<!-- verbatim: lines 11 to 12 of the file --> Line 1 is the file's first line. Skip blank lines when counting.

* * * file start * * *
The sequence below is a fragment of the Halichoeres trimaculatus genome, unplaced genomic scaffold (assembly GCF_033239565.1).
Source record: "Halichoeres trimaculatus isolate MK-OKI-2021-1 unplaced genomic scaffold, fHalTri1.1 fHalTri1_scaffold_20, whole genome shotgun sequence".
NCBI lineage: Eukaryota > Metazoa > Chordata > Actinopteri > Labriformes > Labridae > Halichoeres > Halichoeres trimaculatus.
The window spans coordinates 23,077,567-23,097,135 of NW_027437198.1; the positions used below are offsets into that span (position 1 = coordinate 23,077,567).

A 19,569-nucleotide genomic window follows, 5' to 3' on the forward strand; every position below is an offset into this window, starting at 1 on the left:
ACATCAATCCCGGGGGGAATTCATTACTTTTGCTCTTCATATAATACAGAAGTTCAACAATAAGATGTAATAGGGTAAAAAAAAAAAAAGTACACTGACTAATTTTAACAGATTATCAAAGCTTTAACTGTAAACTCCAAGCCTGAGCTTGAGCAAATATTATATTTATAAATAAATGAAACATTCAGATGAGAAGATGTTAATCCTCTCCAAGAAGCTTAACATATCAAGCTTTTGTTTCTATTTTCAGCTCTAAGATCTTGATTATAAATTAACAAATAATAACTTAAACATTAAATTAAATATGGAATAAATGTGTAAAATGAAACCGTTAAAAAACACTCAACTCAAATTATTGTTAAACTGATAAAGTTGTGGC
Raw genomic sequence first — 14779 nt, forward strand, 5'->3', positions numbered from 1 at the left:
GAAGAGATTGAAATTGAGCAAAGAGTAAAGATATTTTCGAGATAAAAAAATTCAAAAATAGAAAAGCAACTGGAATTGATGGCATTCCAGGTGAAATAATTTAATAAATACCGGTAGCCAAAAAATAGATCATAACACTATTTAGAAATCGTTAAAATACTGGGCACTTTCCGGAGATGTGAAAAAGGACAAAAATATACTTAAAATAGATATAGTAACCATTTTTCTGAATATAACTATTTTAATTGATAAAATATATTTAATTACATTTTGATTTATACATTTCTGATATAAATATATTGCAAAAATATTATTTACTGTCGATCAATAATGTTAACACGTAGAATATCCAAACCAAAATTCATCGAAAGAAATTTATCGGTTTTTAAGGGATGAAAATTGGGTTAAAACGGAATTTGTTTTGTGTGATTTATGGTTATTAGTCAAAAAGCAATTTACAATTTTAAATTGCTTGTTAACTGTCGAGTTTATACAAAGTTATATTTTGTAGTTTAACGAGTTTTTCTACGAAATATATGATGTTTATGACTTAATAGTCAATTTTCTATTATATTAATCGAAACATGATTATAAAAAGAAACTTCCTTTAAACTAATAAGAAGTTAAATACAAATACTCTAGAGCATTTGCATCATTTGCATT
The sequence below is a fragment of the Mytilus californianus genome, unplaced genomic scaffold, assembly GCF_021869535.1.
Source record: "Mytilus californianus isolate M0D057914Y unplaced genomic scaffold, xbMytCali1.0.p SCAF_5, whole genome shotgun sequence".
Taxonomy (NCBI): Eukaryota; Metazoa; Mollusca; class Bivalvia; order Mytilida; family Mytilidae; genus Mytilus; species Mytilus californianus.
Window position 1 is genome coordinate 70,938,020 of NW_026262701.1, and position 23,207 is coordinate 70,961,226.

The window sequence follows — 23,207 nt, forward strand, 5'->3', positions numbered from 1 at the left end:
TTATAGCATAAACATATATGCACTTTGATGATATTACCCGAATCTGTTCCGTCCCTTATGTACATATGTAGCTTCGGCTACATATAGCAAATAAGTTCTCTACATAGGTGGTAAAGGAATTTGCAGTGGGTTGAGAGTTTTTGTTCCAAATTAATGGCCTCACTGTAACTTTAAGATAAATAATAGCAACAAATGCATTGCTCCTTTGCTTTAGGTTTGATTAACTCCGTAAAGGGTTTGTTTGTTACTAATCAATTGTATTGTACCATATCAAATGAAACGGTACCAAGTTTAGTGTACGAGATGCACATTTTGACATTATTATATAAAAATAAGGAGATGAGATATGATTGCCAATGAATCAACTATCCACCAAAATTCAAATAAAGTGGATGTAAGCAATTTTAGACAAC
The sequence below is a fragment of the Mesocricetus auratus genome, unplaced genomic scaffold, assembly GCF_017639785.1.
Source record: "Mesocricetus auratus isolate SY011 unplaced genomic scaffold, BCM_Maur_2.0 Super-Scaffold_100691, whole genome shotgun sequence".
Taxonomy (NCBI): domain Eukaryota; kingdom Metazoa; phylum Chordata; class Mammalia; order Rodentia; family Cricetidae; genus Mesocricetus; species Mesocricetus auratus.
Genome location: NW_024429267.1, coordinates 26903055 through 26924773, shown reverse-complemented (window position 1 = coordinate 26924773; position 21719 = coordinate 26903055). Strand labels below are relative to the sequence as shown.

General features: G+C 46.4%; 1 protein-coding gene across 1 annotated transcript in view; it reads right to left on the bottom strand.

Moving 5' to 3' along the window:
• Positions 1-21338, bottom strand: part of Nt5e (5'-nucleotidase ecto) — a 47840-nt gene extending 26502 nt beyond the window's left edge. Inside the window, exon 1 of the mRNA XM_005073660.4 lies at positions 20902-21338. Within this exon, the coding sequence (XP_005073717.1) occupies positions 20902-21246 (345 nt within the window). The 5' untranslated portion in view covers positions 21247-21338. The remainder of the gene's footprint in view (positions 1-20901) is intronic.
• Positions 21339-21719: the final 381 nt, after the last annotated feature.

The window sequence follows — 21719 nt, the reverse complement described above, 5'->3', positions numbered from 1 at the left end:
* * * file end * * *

Taxonomy (NCBI): Eukaryota; Metazoa; Mollusca; class Bivalvia; order Mytilida; family Mytilidae; genus Mytilus; species Mytilus californianus.
Window position 1 is genome coordinate 70,938,020 of NW_026262701.1, and position 23,207 is coordinate 70,961,226.